- Keep it simple – Your subject line is meant to be quick and to the point. Too long, and your recipients will likely scroll right past it. Ideally, your subject line should be around 5-7 words long, but this length will vary greatly depending on your unique situation. The type of email you send, the message you’re sending, the industry you’re in – these are all important factors that will play a role in the length of your subject line. No matter where you sit on the spectrum, less is more.
2. Email Design
The way you design your email will keep recipients interested and help build your brand’s good reputation. The better your reputation, the more your recipients will be opening your mail down the road. When designing the email that you’ll be sending, it’s important to follow a couple of best practices:
- The email should be mobile friendly and desktop compatible
- The email should be on-brand so people recognize you easily (This includes things like colors, fonts, images, and tone)
- Your email should not consist of only images, have a good image to text ratio
- Avoid spam trigger words such as “toll-free”, “dear friend”, “risk free”, “special offer”, etc.
- If it’s a marketing email, the email must include a valid physical business address and a clear and conspicuous unsubscribe method to stay compliant with the Federal CAN-SPAM Act
- The text in your email should be simple, to-the-point, and easily consumable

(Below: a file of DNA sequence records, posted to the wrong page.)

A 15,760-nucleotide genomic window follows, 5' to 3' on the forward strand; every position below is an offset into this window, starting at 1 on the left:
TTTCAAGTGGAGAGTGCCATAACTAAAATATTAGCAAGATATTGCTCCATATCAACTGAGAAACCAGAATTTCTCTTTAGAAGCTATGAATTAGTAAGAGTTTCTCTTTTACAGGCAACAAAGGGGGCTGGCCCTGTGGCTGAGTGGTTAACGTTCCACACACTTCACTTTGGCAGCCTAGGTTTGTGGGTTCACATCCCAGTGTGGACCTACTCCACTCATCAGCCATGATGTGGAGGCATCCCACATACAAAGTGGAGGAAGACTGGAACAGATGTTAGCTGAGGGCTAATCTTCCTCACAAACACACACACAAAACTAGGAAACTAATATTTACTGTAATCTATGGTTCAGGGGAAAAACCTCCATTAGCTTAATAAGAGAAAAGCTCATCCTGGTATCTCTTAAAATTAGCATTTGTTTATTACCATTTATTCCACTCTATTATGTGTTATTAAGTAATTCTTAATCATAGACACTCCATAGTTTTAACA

- If you are a well-known brand that your recipients are comfortable with, promotions and discounts are a good way to get those messages opened
3. Opt-in Lists
It shouldn’t come as a surprise that your email should be sent only to people who want to receive it. Rather than purchasing unreliable bulk email lists that will ruin your sender reputation and engagement, build opt-in lists through your website or application. Make it easy and enticing for web traffic to join your email list. This can be as simple as making the subscribe button easily accessible, or offering a reward for joining. No matter how you do it, building these lists organically will undoubtedly help get more people to open your email. Building trust and a good relationship with your recipients will be the best tool in getting your messages opened and read.
4. List Hygiene
Recipients who complain, bounce, or have not interacted with your email in a while should be regularly removed from your sending lists. Even if an inactive recipient opted-in a year ago, they should still be removed, as sending to old, inactive users can severely damage your deliverability. This type of list maintenance will not only reduce your risk of bounces, it will also reduce the amount of negative engagement your email receives.
List hygiene can go a long way in improving your overall email deliverability. If you’re sending only to the people who interact positively with your email, you will notice a direct increase in open rates as your deliverability increases.
Improving Email Open Rates with SocketLabs
Following these four recommendations are a good starting point to help you improve your email open rates. Remember that there is a direct correlation between deliverability and open rates, so if you increase one, you increase the other. This means that improving your overall deliverability will inherently increase your open rates as well.
We know this is no easy task, fortunately email service providers like SocketLabs, provide you with the necessary tools and infrastructure you need to make the most of your email platform. If you want to learn more about email deliverability, view our email deliverability guide. If you want to jump right in and start sending your email for free through SocketLabs, visit our plans and pricing page.